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Editor’s note: This story discusses suicide. If you or someone you know is having thoughts of suicide, please contact the National Suicide Prevention Lifeline at 1-800-273-TALK (8255).
With the recent deaths of beloved pageant competitors, many within the community are reeling and wanting to shed light on the larger, global mental health crisis.
Jennifer Lloyd, who is well-versed in the world of pageantry and honed her craft after competing for decades with recent accolades including earning the Mrs. Korea World title, spoke to Fox News Digital about how despite the glitz and glam presented on stage, competitors are facing devastating mental health issues behind the scenes with insurmountable consequences.
“It’s hit pageantry pretty hard recently,” she said. “Unfortunately, mental illness is not discriminatory. It shouldn’t matter if you’re old or young, if you’re married, unmarried or how many degrees you have — any sense of loss or anxiety or depression really does affect a person.”
For Lloyd, she too, is a “survivor of suicide.” “Not myself, but my brother’s — my family’s experiences,” the pageant judge, coach and mentor to young women in the pageant industry said. “I haven’t been very public about it because suicide is a real personal issue, and I’m still healing from that, but now I see the importance of talking about it because we need to build more awareness.”
The pageant community recently lost former “Toddlers & Tiaras” star Kailia Posey, who died by suicide on May 2. She became known for her widely circulated meme of the “Grinning Girl” — a screen grab of her enthusiastic smile from a 2011 episode of the popular TLC show.
Posey’s family has shared that they’ve set up a Whatcom Community Foundation fund in Posey’s name in hopes of getting “much needed resources to students in crisis.”
Lloyd, who also works as a school board director, noted that day-to-day pressure is abundant for any young adult, but additional burdens from picture-perfect lifestyles projected on social media, peer pressure, and the isolation caused by the COVID-19 pandemic could have the potential to weigh heavily on pageant competitors.
“It’s unfortunate that we’re seeing it even now in pageantry, because you would think … As a judge, you want to watch these intelligent, driven young leaders in their community come in,” Lloyd, a mother-of-six with daughters in the pageant circuit, said. “They look so polished. They have coaching. They’re prepared to take on a title and be a public figure.
“But we cannot be naive — as mothers, as a judge or as a community member — that the children, they’re not superheroes. They all deal with some sort of stress or depression, anxiety.”
Shortly before Posey’s death, the pageant world was shocked by the death of Former 2019 Miss USA Cheslie Kryst, who took her own life on Jan. 30. Not only had Kryst recently competed in the Miss Universe pageant, she was a former Division I athlete and a North Carolina attorney with a law degree and an MBA at Wake Forest University.
Her mother, April Simpkins, discussed Kryst’s secret struggle with high-functioning depression during a recent appearance on Jada Pinkett Smith’s Red Table Talk.
“Depression is not always marked by people laying in bed,” Simpkins said. “There are people who are high functioning and getting through the day. Cheslie wore the face.”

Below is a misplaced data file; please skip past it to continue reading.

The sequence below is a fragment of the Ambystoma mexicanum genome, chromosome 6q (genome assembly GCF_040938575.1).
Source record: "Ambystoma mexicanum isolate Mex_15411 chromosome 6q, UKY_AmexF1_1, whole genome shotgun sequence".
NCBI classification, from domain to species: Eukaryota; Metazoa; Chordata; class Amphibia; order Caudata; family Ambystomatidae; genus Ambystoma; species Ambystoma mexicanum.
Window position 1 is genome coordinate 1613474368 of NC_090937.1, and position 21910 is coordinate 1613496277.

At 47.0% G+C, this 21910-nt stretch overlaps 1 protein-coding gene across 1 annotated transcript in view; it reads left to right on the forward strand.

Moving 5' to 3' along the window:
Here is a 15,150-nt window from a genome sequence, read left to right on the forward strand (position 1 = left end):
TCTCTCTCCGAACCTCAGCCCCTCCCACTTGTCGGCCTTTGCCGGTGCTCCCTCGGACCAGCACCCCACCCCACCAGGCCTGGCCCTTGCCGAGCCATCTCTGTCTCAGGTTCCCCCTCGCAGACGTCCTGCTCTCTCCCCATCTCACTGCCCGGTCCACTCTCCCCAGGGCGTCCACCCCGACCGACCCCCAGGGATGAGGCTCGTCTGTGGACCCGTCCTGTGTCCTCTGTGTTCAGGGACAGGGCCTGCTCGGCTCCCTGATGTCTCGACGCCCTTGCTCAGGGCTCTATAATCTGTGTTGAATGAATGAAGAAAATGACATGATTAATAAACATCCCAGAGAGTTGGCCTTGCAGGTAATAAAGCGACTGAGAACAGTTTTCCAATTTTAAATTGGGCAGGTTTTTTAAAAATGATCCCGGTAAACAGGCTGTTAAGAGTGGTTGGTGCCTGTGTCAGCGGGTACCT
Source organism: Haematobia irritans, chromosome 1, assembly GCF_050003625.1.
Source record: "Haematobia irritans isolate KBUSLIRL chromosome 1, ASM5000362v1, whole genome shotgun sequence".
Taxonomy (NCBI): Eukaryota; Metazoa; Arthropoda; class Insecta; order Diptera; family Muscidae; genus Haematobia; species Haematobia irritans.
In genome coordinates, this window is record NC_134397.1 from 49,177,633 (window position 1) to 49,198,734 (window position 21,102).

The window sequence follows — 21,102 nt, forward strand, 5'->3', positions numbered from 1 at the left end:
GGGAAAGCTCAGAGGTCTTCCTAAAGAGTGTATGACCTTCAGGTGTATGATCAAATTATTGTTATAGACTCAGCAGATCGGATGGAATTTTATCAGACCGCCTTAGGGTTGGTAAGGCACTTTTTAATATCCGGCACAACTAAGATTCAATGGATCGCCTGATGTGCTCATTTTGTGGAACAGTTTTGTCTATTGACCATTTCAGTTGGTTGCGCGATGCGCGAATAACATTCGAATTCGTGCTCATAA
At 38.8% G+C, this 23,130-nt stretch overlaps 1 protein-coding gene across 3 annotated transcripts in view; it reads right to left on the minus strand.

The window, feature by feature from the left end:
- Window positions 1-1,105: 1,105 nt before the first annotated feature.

Simpkins revealed her daughter began showing signs of depression in her early 20s and had previously attempted suicide, but they both took the experience as a way to bridge communication gaps and Simpkins thought they had become closer than before.
“I wanted her to feel comfortable calling me: ‘If ever you’re in crisis, call me,’” Simpkins said, adding that Kryst even showed signs of progress. “She began taking all the right steps. She began seeing a counselor. She was getting good sleep at night. She knew all the things to do.”
Maureen Francisco, the executive producer of NW Productions, LLC and co-founder of the Global Beauty Award show, noticed early in her career that mental health was an important discussion to be had across the board.
“I think we’re just becoming much more aware of it and there’s no taboo about talking about it,” she said. “I think maybe in the past, there was a taboo if you said you’re not doing well mentally, but now I think there is an OK discussion. If you tell somebody, ‘Hey, I just need someone to talk to’ you’re not going to be frowned upon.”
Francisco agreed that the pageant community has “definitely been hit hard” recently in the wake of Posey and Kryst’s deaths, and encouraged contestants to always remember life is like a season — it ebbs and flows, and the only thing that remains consistent is the constant reminder that change is on the horizon.
“The main thing is people need to be kind, and you don’t know what somebody is going through,” Francisco, who worked alongside Posey in the last competition before her death, said. “You really, really don’t know … If they can just be kind to that person. Words have an impact.”
She added: “There’s deep, deep things going on with people and the more that we talk about it, the more people know that there are resources to seek help. And it’s OK. It’s not selfish if you focus on yourself trying to be the best you. You should not apologize for trying to be the very best you can be.”
Lloyd echoed the sentiment, encouraging organizers to offer more support in the wake of the tragedies.
“There needs to be more conversations with big organizations as well, just like whether that’s a check in or, you know, just more talk,” Lloyd said. “It shouldn’t just be the contestants talking about it at the platform, but maybe the organizations, as a whole, could have more conversations.”